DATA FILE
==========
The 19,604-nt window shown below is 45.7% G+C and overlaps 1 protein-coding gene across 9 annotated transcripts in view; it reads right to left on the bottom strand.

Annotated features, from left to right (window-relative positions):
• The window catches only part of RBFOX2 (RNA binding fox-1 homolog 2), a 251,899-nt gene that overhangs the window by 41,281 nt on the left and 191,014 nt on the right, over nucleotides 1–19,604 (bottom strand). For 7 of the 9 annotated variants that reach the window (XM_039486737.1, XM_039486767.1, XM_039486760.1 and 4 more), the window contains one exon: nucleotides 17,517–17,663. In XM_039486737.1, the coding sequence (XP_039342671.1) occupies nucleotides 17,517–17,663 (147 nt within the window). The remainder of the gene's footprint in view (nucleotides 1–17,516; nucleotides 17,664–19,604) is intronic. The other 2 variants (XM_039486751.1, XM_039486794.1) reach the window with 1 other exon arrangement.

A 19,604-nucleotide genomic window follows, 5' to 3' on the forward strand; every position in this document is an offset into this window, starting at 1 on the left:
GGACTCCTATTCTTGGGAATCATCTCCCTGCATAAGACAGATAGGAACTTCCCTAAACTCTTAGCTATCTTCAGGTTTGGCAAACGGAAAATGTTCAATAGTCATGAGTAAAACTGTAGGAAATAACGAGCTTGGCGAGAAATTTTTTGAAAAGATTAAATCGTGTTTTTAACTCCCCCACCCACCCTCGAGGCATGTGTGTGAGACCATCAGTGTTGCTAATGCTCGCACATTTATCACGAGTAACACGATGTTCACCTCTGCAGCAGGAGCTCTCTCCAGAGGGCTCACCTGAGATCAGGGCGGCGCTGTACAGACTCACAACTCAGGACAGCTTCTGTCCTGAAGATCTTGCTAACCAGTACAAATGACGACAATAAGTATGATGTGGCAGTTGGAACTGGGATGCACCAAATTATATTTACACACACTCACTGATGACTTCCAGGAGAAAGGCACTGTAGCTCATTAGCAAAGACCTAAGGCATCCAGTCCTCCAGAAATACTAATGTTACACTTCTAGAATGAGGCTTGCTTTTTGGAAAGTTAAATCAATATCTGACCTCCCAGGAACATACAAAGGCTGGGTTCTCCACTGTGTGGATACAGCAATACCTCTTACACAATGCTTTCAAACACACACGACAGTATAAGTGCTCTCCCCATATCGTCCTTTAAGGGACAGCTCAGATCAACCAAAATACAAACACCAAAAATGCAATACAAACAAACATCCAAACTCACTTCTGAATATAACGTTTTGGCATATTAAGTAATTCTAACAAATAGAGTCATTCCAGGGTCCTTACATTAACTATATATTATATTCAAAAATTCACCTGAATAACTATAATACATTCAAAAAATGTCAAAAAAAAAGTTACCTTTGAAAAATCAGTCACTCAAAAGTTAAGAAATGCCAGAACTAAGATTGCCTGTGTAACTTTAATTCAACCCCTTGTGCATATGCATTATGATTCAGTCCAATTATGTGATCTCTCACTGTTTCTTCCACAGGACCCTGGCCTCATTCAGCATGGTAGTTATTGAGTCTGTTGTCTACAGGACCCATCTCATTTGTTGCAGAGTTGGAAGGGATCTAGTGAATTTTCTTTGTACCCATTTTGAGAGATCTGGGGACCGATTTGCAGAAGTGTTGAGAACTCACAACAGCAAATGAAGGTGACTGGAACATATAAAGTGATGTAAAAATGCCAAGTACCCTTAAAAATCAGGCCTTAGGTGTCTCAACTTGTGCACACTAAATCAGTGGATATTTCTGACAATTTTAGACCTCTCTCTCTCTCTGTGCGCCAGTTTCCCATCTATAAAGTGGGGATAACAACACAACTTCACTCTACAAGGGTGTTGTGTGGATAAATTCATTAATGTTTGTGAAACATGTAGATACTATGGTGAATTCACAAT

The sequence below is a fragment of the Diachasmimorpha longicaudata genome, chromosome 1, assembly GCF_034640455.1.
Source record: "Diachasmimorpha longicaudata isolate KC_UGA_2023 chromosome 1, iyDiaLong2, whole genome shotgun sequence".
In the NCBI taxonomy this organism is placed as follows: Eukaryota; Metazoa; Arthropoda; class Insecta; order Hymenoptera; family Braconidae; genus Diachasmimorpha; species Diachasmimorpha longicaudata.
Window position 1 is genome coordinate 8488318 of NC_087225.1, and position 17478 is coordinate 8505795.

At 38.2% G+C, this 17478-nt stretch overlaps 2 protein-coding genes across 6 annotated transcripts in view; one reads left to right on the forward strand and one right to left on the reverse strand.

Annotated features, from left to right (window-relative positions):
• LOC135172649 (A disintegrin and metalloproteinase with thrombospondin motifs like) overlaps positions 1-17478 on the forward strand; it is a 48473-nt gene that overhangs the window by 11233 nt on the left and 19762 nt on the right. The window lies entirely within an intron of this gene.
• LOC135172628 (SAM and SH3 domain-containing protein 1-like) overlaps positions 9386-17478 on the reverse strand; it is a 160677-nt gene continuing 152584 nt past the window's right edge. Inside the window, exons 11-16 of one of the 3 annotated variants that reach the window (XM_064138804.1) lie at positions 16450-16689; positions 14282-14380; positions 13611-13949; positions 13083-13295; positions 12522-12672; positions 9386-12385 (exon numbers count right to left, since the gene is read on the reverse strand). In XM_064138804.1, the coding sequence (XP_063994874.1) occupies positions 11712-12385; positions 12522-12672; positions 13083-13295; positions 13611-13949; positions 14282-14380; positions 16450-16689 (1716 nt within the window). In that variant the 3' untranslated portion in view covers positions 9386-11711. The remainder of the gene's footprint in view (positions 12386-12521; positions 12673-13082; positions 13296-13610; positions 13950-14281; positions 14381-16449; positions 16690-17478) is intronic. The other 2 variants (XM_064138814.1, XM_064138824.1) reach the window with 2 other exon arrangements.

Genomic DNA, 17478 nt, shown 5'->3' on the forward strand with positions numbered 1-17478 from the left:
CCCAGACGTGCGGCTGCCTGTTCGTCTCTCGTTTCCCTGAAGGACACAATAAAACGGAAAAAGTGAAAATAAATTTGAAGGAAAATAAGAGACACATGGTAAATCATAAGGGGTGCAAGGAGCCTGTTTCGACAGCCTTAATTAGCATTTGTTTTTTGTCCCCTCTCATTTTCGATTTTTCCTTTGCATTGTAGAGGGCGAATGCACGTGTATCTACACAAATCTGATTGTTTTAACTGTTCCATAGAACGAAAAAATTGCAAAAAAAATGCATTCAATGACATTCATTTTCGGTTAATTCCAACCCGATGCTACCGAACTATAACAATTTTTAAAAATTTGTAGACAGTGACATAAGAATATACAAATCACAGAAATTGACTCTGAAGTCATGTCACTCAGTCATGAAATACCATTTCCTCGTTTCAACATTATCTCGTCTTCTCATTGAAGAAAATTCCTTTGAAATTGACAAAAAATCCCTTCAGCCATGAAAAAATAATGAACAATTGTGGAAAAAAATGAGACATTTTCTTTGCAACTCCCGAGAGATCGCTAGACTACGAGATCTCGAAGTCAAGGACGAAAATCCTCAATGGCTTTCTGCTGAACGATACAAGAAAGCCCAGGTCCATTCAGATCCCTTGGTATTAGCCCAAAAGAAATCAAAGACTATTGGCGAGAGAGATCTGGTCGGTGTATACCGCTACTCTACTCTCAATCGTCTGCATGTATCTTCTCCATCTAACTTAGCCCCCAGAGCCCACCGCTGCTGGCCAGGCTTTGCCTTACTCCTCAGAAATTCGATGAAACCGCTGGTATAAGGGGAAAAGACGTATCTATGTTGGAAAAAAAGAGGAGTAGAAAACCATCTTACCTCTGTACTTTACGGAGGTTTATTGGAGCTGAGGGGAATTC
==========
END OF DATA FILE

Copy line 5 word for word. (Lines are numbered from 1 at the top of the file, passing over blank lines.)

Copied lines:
GGACTCCTATTCTTGGGAATCATCTCCCTGCATAAGACAGATAGGAACTTCCCTAAACTCTTAGCTATCTTCAGGTTTGGCAAACGGAAAATGTTCAATAGTCATGAGTAAAACTGTAGGAAATAACGAGCTTGGCGAGAAATTTTTTGAAAAGATTAAATCGTGTTTTTAACTCCCCCACCCACCCTCGAGGCATGTGTGTGAGACCATCAGTGTTGCTAATGCTCGCACATTTATCACGAGTAACACGATGTTCACCTCTGCAGCAGGAGCTCTCTCCAGAGGGCTCACCTGAGATCAGGGCGGCGCTGTACAGACTCACAACTCAGGACAGCTTCTGTCCTGAAGATCTTGCTAACCAGTACAAATGACGACAATAAGTATGATGTGGCAGTTGGAACTGGGATGCACCAAATTATATTTACACACACTCACTGATGACTTCCAGGAGAAAGGCACTGTAGCTCATTAGCAAAGACCTAAGGCATCCAGTCCTCCAGAAATACTAATGTTACACTTCTAGAATGAGGCTTGCTTTTTGGAAAGTTAAATCAATATCTGACCTCCCAGGAACATACAAAGGCTGGGTTCTCCACTGTGTGGATACAGCAATACCTCTTACACAATGCTTTCAAACACACACGACAGTATAAGTGCTCTCCCCATATCGTCCTTTAAGGGACAGCTCAGATCAACCAAAATACAAACACCAAAAATGCAATACAAACAAACATCCAAACTCACTTCTGAATATAACGTTTTGGCATATTAAGTAATTCTAACAAATAGAGTCATTCCAGGGTCCTTACATTAACTATATATTATATTCAAAAATTCACCTGAATAACTATAATACATTCAAAAAATGTCAAAAAAAAAGTTACCTTTGAAAAATCAGTCACTCAAAAGTTAAGAAATGCCAGAACTAAGATTGCCTGTGTAACTTTAATTCAACCCCTTGTGCATATGCATTATGATTCAGTCCAATTATGTGATCTCTCACTGTTTCTTCCACAGGACCCTGGCCTCATTCAGCATGGTAGTTATTGAGTCTGTTGTCTACAGGACCCATCTCATTTGTTGCAGAGTTGGAAGGGATCTAGTGAATTTTCTTTGTACCCATTTTGAGAGATCTGGGGACCGATTTGCAGAAGTGTTGAGAACTCACAACAGCAAATGAAGGTGACTGGAACATATAAAGTGATGTAAAAATGCCAAGTACCCTTAAAAATCAGGCCTTAGGTGTCTCAACTTGTGCACACTAAATCAGTGGATATTTCTGACAATTTTAGACCTCTCTCTCTCTCTGTGCGCCAGTTTCCCATCTATAAAGTGGGGATAACAACACAACTTCACTCTACAAGGGTGTTGTGTGGATAAATTCATTAATGTTTGTGAAACATGTAGATACTATGGTGAATTCACAAT